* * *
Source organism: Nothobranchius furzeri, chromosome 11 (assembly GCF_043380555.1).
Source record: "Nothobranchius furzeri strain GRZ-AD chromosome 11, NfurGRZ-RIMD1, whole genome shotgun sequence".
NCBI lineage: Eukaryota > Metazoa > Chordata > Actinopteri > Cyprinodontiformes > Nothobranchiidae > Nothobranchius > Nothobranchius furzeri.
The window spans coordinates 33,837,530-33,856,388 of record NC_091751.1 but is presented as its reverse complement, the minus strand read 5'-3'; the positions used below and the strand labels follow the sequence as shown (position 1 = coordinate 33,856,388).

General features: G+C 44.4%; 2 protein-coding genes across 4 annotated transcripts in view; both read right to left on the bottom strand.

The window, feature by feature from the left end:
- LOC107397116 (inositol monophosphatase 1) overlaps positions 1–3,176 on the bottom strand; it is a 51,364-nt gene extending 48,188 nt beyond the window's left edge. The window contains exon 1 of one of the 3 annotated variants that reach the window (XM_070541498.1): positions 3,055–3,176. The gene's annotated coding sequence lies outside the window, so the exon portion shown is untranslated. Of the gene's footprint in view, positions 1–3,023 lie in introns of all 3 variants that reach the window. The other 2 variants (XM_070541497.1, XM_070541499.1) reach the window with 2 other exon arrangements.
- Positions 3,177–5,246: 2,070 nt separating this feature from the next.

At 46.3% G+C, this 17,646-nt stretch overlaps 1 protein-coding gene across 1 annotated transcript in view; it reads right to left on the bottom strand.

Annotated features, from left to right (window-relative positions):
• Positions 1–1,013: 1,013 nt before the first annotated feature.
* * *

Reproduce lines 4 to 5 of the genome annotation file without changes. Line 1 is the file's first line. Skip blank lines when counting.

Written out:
The window spans coordinates 33,837,530-33,856,388 of record NC_091751.1 but is presented as its reverse complement, the minus strand read 5'-3'; the positions used below and the strand labels follow the sequence as shown (position 1 = coordinate 33,856,388).

General features: G+C 44.4%; 2 protein-coding genes across 4 annotated transcripts in view; both read right to left on the bottom strand.